Hotel Parking Asset Management: Maximize the Value of Your Real Estate

By Joshua Miller Principal, Niche Advisors | October 28, 2008

As the hotel industry faces increasing supply, rising energy costs, and the resulting impact to national travel behaviors, hotel owners must look to every opportunity to maintain their bottom line. One method for doing so is to retain an Asset Manager - a hotel specialist who can provide the resources and expertise needed to maximize a property's cash flow and hence overall asset value. Such experts review every aspect of financial and operations management to ensure no profit-producing stone goes unturned by the property's management team.

While hotels spend tremendous time and energy looking for strategic ways to make the most of their operation, they often fail to look at the fact that the property sits in the middle of a large parking facility. This facility often takes up as much real estate as the hotel itself, but because parking is outside of the core focus of the industry, hotel parking facilities are rarely strategically managed. Utilizing an asset management approach for parking is equally as effective as it is for rooms income, and can often make a significant improvement to an asset's overall value.

Most hotel companies look at parking as an amenity. Service is the focus, and as long as customers are not complaining, the department is considered a success. It is for this reason that service-oriented line associates are often promoted to Parking Manager. While these associates may be able to ensure a pleasant guest experience, they rarely have financial management training despite being put in charge of what can be a multi-million dollar operation. Those companies which do emphasize financial management usually focus on controlling costs. By managing payroll, overtime, and liability claims, profit margins can be maximized and the management team considers itself successful.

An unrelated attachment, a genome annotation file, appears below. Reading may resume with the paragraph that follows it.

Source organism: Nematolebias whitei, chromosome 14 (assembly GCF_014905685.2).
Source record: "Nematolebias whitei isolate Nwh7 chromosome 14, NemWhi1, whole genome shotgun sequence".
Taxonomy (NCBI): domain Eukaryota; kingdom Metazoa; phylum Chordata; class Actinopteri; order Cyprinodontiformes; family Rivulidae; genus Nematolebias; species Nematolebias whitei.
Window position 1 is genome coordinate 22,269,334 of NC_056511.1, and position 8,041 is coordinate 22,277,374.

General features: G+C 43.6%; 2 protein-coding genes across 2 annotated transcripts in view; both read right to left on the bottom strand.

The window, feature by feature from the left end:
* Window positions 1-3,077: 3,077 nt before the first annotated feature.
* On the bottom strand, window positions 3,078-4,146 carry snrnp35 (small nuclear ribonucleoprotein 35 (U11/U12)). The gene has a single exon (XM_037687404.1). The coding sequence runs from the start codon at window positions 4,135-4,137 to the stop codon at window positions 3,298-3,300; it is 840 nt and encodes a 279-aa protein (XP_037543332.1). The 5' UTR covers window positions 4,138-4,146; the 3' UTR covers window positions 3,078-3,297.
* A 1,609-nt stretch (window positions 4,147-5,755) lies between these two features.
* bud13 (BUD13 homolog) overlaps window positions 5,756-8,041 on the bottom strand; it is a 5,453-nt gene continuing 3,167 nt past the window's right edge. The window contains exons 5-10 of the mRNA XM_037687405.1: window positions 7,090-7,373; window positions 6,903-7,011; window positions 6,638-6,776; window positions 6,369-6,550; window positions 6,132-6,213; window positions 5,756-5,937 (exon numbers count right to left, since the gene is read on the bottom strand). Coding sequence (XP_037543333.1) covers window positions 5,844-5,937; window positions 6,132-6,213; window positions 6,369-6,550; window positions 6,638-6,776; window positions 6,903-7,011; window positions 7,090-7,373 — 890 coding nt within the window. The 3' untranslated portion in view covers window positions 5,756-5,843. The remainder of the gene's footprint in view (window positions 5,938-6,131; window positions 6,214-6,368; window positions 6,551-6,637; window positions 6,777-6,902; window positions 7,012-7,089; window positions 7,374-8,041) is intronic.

What these properties fail to recognize is that parking revenue needs intensive revenue controls in order to ensure full capture. Consider the following conversation between a General Manager and his Front Office Manager. "Sir, unfortunately 15% of our guests were never charged for their rooms last night. The guest service agents forgot to add the charges at check in and I never caught it. Oh, and by the way, this has been going on since the last Front Office Manager was here. He was better at accounting than I am." This may sound like a far-fetched story for rooms revenue, but for parking it is commonplace. The difference is that the conversation rarely happens in parking because few hotels ever discover the problem. Because multiple players are involved in revenue posting and most of the non-guest revenue is paid in cash, hotels lose money on a daily basis to error and theft. We have seen revenue leakage rates varying from 5% to more than 50% of earned revenue.

In addition to revenue leakage, hotels miss opportunities by failing to use revenue management principals as they do in other areas of the property. Failing to charge for parking (or undercharging) in markets which support doing so is a prime example of this. Non-strategic discounting and "comping" of parking revenue also contributes to this loss. Some hotels have excess parking inventory and make no effort to market it to non-guest interests. Other hotels don't have enough inventory and pick the most convenient off site location rather than the financially beneficial one.

Many hotels realize that parking is outside of their expertise and chose to outsource their operation to a parking management company. In addition to providing financial expertise, an effective operator can bring flexible staffing options, traffic flow management experience, and the transfer of liability claims. For a large or complex operation, the fee charged by an operator is usually more than justified by the impact made over the long run. However, the lack of expertise that leads management to outsourcing often causes them to make poor deals with parking management companies. Many hotels never realize this because the improvements the operator generates over the hotel's prior internal management are so large. Taking an unbiased look at the compensation generated by the operator in a revenue sharing deal, or the corporate overhead "slid" through a management agreement can make the deal less appealing than originally estimated.

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